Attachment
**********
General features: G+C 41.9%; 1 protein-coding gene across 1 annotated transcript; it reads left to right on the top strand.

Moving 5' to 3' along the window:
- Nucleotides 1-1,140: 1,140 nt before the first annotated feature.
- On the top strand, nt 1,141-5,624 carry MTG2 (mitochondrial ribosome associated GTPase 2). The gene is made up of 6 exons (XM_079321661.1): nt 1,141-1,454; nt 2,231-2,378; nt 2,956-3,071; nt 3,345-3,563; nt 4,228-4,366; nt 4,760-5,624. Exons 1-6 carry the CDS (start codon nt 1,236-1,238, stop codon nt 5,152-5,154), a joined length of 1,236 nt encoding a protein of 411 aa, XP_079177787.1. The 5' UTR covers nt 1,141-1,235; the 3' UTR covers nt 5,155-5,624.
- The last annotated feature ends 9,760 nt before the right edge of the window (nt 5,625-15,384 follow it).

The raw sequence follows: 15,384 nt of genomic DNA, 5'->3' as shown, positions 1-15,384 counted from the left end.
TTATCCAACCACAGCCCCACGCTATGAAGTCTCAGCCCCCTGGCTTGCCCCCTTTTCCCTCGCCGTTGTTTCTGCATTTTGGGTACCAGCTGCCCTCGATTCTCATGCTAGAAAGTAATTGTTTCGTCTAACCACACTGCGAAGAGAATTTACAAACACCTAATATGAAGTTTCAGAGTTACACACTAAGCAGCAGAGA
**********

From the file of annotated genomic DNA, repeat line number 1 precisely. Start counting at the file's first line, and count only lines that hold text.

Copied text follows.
General features: G+C 41.9%; 1 protein-coding gene across 1 annotated transcript; it reads left to right on the top strand.